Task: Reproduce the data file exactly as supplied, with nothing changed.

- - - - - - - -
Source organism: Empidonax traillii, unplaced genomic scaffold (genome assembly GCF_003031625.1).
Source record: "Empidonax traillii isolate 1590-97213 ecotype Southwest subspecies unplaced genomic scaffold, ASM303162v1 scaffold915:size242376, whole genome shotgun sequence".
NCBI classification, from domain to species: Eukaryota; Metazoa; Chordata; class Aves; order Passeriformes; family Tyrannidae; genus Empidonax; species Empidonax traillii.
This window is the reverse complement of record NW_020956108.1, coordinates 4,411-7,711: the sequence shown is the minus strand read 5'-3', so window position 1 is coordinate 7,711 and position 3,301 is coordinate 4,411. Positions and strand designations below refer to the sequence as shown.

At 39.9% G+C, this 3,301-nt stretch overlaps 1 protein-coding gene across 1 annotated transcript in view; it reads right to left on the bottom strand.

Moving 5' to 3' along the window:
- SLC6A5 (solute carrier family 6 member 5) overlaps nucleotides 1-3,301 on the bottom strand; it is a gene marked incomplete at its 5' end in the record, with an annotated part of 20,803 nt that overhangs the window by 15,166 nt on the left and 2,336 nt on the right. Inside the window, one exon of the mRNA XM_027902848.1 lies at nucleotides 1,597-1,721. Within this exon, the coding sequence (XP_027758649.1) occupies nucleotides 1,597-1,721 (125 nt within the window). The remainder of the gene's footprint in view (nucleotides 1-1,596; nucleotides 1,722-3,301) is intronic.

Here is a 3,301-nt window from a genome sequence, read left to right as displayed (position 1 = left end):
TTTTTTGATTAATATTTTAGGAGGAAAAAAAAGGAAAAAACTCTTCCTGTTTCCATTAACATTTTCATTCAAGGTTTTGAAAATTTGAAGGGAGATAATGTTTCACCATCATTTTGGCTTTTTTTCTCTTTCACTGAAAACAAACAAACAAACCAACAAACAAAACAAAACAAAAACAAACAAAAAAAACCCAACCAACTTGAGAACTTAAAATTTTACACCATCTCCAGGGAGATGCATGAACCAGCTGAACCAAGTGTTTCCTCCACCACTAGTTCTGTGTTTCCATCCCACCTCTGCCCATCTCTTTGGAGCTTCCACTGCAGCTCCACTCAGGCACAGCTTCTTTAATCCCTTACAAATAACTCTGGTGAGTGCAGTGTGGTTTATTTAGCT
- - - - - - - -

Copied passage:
Source organism: Empidonax traillii, unplaced genomic scaffold (genome assembly GCF_003031625.1).
Source record: "Empidonax traillii isolate 1590-97213 ecotype Southwest subspecies unplaced genomic scaffold, ASM303162v1 scaffold915:size242376, whole genome shotgun sequence".
NCBI classification, from domain to species: Eukaryota; Metazoa; Chordata; class Aves; order Passeriformes; family Tyrannidae; genus Empidonax; species Empidonax traillii.
This window is the reverse complement of record NW_020956108.1, coordinates 4,411-7,711: the sequence shown is the minus strand read 5'-3', so window position 1 is coordinate 7,711 and position 3,301 is coordinate 4,411. Positions and strand designations below refer to the sequence as shown.

At 39.9% G+C, this 3,301-nt stretch overlaps 1 protein-coding gene across 1 annotated transcript in view; it reads right to left on the bottom strand.

Moving 5' to 3' along the window:
- SLC6A5 (solute carrier family 6 member 5) overlaps nucleotides 1-3,301 on the bottom strand; it is a gene marked incomplete at its 5' end in the record, with an annotated part of 20,803 nt that overhangs the window by 15,166 nt on the left and 2,336 nt on the right. Inside the window, one exon of the mRNA XM_027902848.1 lies at nucleotides 1,597-1,721. Within this exon, the coding sequence (XP_027758649.1) occupies nucleotides 1,597-1,721 (125 nt within the window). The remainder of the gene's footprint in view (nucleotides 1-1,596; nucleotides 1,722-3,301) is intronic.

Here is a 3,301-nt window from a genome sequence, read left to right as displayed (position 1 = left end):
TTTTTTGATTAATATTTTAGGAGGAAAAAAAAGGAAAAAACTCTTCCTGTTTCCATTAACATTTTCATTCAAGGTTTTGAAAATTTGAAGGGAGATAATGTTTCACCATCATTTTGGCTTTTTTTCTCTTTCACTGAAAACAAACAAACAAACCAACAAACAAAACAAAACAAAAACAAACAAAAAAAACCCAACCAACTTGAGAACTTAAAATTTTACACCATCTCCAGGGAGATGCATGAACCAGCTGAACCAAGTGTTTCCTCCACCACTAGTTCTGTGTTTCCATCCCACCTCTGCCCATCTCTTTGGAGCTTCCACTGCAGCTCCACTCAGGCACAGCTTCTTTAATCCCTTACAAATAACTCTGGTGAGTGCAGTGTGGTTTATTTAGCT